North Korea warns U.S. nuclear talks will never resume without 'new calculation'
By Hyonhee Shin and David Brunnstrom SEOUL/WASHINGTON (Reuters) - North Korea on Friday blamed an 'arbitrary and dishonest' U.S.
By Hyonhee Shin and David Brunnstrom
SEOUL/WASHINGTON (Reuters) - North Korea on Friday blamed an "arbitrary and dishonest" U.S. position for the failure of a recent summit between its leader Kim Jong Un and U.S. President Donald Trump and warned that stalled nuclear talks would never restart unless Washington took a new approach.
A spokesman for North Korea's foreign ministry accused the United States of trying to shift the blame for the breakdown of the second summit between Kim and Trump, in Hanoi in February, by raising a "completely irrelevant issue". He did not elaborate.
"The underlying cause of setback of the DPRK-U.S. summit talks in Hanoi is the arbitrary and dishonest position taken by the United States, insisting on a method which is totally impossible to get through," the unidentified spokesman said in a statement carried by North Korea's official KCNA news agency.
"The United States would not be able to move us even an inch with the device it is now weighing in its mind, and the further its mistrust and hostile acts towards the DPRK grow, the fiercer our reaction will be," the official said, using the acronym for the Democratic People's Republic of Korea, North Korea's official name.
"Unless the United States ... comes forward with a new method of calculation, the DPRK-U.S. dialogue will never be resumed and by extension, the prospect for resolving the nuclear issue will be much gloomy," the official added.
The statement was the latest criticism of the United States since the failed summit in Vietnam and came just hours before Trump left for a state visit to Japan, where he is expected to discuss North Korea with Japanese Prime Minister Shinzo Abe.
Some analysts saw the North Korean statement as a possible harbinger of more missile tests.
"Such a bold statement is clearly a warning to America, implying that if Washington will not at least compromise to some extent, that Pyongyang will only apply more and more pressure," said Harry Kazianis, of Washington's Center for the National Interest think tank.
"We should not be shocked that as soon as this weekend more missiles will fly into the sky and tensions will climb with them even higher."
Tension has mounted in recent weeks with North Korea firing short-range missiles early this month and Washington announcing the seizure of a North Korean ship suspected of illicit coal shipments in breach of sanctions.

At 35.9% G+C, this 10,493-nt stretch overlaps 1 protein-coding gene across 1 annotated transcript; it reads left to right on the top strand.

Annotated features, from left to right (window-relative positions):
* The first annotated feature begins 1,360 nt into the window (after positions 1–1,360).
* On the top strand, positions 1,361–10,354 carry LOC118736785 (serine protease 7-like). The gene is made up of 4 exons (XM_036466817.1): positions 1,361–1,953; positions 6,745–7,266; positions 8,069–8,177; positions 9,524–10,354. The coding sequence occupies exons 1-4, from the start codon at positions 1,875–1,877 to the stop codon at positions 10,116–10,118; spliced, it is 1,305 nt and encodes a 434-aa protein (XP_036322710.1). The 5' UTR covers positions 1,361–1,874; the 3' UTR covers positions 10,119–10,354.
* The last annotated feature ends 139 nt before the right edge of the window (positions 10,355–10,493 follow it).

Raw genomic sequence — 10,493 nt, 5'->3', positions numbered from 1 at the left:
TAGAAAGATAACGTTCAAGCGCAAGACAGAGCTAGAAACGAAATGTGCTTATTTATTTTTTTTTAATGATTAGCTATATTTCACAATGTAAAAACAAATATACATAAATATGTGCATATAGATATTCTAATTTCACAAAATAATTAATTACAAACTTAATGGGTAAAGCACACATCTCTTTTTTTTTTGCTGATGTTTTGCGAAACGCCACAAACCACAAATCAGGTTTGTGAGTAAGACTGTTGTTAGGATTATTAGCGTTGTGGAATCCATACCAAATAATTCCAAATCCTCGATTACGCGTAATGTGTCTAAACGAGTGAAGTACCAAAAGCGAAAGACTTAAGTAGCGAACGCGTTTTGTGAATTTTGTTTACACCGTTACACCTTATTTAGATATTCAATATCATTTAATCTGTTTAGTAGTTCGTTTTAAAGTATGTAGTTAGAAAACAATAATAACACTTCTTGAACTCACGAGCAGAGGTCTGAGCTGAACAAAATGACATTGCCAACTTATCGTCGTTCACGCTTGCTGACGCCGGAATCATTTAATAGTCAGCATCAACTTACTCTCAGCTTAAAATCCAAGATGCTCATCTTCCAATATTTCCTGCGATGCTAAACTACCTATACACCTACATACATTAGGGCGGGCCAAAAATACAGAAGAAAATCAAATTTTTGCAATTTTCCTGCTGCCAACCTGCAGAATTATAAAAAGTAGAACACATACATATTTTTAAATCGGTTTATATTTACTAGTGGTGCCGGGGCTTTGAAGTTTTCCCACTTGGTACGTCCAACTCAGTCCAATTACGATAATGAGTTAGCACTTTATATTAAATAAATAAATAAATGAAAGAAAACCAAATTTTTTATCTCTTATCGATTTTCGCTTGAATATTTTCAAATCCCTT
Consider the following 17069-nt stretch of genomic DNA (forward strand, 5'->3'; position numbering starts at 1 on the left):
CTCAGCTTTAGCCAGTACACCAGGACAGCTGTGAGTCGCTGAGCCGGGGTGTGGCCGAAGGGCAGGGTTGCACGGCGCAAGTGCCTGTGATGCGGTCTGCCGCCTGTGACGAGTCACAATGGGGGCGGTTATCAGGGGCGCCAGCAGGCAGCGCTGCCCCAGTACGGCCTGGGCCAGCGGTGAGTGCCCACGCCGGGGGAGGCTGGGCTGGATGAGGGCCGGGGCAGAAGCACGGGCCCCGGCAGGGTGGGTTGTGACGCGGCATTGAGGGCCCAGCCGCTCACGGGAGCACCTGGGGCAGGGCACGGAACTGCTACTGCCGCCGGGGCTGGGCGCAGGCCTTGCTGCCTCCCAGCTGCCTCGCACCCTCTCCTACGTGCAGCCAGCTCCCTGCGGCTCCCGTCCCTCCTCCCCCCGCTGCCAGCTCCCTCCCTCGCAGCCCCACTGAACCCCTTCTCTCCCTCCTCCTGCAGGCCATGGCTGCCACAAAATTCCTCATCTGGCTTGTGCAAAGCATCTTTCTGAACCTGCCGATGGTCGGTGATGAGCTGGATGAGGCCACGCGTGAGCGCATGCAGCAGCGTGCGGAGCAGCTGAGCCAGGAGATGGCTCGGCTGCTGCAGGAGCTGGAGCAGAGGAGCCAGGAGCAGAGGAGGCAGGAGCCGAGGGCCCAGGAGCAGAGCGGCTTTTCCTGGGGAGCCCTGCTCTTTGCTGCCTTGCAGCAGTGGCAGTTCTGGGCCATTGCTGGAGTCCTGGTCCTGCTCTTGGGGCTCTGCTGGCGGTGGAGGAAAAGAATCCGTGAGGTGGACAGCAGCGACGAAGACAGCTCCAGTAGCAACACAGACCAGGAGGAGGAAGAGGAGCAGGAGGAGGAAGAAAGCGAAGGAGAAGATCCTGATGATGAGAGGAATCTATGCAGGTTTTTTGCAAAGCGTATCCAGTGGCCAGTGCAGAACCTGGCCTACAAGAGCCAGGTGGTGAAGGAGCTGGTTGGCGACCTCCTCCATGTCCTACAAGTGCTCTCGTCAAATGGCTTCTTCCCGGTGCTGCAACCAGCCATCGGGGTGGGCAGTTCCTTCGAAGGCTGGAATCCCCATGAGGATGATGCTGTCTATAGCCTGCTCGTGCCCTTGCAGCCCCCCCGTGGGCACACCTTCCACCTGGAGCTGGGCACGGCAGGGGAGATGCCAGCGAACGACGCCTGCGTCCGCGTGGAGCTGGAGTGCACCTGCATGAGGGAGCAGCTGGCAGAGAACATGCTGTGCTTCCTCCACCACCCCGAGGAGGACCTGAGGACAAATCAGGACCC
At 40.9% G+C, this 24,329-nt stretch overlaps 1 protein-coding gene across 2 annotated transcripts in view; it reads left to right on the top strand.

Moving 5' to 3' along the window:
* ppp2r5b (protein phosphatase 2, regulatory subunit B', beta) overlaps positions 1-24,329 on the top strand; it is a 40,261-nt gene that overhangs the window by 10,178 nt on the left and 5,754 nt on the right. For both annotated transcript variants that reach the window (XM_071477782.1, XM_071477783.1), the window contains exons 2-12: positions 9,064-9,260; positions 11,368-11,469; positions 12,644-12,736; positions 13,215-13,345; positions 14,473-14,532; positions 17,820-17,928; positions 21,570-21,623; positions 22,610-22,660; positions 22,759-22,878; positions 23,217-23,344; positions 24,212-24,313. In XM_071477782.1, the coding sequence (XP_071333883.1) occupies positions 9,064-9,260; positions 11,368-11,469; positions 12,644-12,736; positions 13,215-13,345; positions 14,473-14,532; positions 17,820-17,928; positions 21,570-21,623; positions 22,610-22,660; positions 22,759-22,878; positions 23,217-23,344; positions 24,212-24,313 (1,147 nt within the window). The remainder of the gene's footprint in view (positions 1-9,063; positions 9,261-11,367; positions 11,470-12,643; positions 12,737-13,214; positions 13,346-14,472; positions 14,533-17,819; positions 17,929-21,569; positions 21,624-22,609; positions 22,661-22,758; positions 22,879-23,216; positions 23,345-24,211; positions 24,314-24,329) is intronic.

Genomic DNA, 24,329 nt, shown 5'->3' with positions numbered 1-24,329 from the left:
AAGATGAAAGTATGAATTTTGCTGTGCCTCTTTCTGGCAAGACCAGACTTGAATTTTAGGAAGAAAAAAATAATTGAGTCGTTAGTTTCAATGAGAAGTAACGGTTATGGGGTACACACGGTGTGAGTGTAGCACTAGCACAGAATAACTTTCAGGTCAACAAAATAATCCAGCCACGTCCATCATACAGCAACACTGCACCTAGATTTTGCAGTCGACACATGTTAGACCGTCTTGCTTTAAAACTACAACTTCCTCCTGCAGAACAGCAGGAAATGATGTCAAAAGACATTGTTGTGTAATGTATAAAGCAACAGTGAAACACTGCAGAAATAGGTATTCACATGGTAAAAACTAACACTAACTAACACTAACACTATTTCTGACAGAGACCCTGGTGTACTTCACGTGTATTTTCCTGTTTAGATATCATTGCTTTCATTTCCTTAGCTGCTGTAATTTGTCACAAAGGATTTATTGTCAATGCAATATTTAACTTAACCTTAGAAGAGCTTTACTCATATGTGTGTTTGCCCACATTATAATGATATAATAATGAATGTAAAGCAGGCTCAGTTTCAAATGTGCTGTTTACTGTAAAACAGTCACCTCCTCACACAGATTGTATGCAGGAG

In Hanoi, Kim had sought relief from punishing sanctions in return for the partial dismantling of North Korea's nuclear programme, while Trump called for a full roadmap for denuclearisation, including the transfer of North Korea's missiles and bombs to the United States.
The North Korean statement said the United States "pushed the talks to a rupture by merely claiming the unilateral disarmament of the DPRK."
U.S. officials, including secretary of State Mike Pompeo, have insisted that dialogue has continued with North Korea but there has been no sign of direct talks since the summit.
A spokesman for the U.S. State Department said Trump had made clear he remained open to negotiations and was committed to the aims of transformed U.S.-North Korea relations, building lasting peace, and complete denuclearisation.
"The United States remains ready to engage in constructive discussions with North Korea to make progress simultaneously and in parallel towards these goals and we continue to invite our counterparts for negotiations," the spokesman said.
On Wednesday, North Korea's ambassador to the United Nations in Geneva called the ship seizure the biggest stumbling block to improving bilateral relations and warned Washington against using the "logic of strength" against Pyongyang.
Kim has set a year-end deadline for the United States to show more flexibility, but Trump and other U.S. officials have brushed that aside, calling for Kim to take action to denuclearise.
(Reporting by Hyonhee Shin; Editing by Robert Birsel and James Dalgleish)
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